When Fenn left the Mapmaker’s Guild, the first thing she did was retrace her steps—but only insofar as they would lead her back to Mossy’s Inn. Only from there did she have the faintest idea of how to find Old Moll’s.
After that, she found the milliner’s easily enough. It stood out, painted bright red and green, with an iron sign in the shape of a hat swinging above the door. Hatter’s, it read. The legion of hats lining the windows was striking.
She turned left as she’d been told. As her path took her farther from the Hillock and the Duke’s castle, and the road canted sharply downward. Quality of life declined as well. Shingled rooves were replaced with thatch ones. People’s clothes grew worn, and everything was covered in a layer of permanent grime.
Thanks to her high vantage point, Fenn could see in the distance that the road led out of town and into green fields peppered with farmhands and plow horses. Long before she reached it, she was pleased to discover that she could smell baking bread—just as Old Moll had promised.
The aroma grew stronger and stronger, and Fenn was sure that at any moment she’d come upon the bakery. Except she didn’t. Eventually, the smell began to fade, and Fenn began to worry. Soon, the city gate was ahead of her, and Fenn found herself walking the last line of buildings, each more ramshackle than the last. Fenn knew she must have made a mistake.
There was an elderly man dozing in a rocking chair in front of one of the houses nearby, in the shade of his thatched roof. Fenn approached him.
He snorted and twitched, and one eye slowly opened, staring vaguely out for several seconds before it focused on her. The other followed.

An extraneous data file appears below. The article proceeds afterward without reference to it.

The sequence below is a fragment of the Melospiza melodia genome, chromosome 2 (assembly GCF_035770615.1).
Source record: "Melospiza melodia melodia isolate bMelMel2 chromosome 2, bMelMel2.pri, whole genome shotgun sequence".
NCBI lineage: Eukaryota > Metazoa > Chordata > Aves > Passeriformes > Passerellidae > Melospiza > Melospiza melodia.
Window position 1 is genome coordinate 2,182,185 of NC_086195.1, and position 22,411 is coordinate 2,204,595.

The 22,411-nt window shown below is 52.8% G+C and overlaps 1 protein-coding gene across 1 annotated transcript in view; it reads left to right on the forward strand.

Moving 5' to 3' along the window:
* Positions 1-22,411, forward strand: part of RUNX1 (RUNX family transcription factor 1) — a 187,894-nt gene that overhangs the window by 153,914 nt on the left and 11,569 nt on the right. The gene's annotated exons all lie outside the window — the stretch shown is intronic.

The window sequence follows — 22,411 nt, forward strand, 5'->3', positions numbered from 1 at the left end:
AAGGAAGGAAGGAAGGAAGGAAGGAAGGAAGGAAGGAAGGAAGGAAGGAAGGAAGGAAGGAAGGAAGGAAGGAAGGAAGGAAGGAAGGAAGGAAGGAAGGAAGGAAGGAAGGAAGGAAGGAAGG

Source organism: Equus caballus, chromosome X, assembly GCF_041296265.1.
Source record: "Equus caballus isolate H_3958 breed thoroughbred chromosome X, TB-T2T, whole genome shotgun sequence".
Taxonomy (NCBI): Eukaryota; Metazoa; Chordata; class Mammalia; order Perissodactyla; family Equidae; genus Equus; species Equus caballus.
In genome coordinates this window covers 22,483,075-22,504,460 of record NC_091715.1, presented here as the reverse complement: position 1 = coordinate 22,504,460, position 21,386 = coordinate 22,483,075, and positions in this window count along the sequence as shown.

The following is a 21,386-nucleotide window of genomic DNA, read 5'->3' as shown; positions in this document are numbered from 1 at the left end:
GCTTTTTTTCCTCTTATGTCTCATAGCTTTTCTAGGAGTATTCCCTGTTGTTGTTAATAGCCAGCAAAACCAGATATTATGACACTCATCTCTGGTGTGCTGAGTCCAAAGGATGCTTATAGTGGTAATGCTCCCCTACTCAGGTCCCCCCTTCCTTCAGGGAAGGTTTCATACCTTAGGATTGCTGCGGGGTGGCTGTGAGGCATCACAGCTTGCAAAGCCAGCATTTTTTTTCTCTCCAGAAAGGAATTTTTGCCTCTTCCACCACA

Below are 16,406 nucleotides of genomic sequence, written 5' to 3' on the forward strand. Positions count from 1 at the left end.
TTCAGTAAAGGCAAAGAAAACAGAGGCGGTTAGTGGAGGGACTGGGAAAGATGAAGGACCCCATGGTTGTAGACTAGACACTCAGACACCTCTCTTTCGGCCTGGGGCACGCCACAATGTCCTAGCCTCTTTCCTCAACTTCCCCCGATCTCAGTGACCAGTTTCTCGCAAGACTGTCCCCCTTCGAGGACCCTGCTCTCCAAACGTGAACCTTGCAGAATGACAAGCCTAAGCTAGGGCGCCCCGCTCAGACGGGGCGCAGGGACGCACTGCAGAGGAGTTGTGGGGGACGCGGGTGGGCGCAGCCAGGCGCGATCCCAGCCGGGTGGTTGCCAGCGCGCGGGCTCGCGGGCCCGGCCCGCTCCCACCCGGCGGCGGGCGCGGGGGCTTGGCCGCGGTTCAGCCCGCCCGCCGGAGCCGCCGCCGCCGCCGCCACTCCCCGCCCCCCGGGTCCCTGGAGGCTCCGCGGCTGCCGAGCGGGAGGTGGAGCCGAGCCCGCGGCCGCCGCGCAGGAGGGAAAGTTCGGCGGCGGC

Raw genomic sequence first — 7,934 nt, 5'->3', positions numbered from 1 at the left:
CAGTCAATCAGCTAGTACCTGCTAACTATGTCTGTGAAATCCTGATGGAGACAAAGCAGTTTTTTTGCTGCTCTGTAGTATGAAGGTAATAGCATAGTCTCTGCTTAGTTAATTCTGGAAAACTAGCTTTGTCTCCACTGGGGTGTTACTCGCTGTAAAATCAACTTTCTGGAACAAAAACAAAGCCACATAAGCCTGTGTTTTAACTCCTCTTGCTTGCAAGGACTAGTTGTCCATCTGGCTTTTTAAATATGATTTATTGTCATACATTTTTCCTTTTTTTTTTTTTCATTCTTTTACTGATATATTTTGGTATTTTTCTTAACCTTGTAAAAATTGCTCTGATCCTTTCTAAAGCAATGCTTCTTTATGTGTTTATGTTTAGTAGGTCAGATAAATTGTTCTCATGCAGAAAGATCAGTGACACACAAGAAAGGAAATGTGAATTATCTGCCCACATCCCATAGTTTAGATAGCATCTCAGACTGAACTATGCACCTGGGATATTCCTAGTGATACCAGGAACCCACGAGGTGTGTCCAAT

“I was hoping—that is, could you tell me where I might find Old Moll’s?”
The man tipped his head toward back the way she’d come. “See those two trees, o’er yonder?”
Fenn nodded. There were two large oaks a ways up the street, a few yards apart, towering over the houses around them. Brought to her attention, she realized that they were a bit out of place. There weren’t a great number of trees in this part of the city. And they really were frightfully tall.
“Head on through there and you’ll find her, sure ‘nough.”
“Thank you,” said Fenn, dipping in a little bow and turning to follow his instructions.
“If yer after anything mor’n a loaf a’ bread, think long n’ hard ‘fore you make any promises.”
Fenn nodded slowly, not quite comprehending. “Thank you… I will.”
The old man gave her one last nod and his eyes drifted closed. He was snoring before Fenn had gone more than a few feet.
She crossed the street and approached the trees, noticing as she did that there was a small black cat sitting next to the nearer one. Green eyes watched her as she approached and a feline tail twitched.
“Hello,” she said. The cat blinked languidly up at her. She knelt down and scratched under his chin, peering through the gap between the trees. It led between the two houses on either side, and then apparently out onto another street much like the one she was on.
Wouldn't it have been easier just to say ‘go one street past the milliner’s’ in the first place?
She glanced down at the cat, who’d closed his eyes and was leaning into her hand affectionately.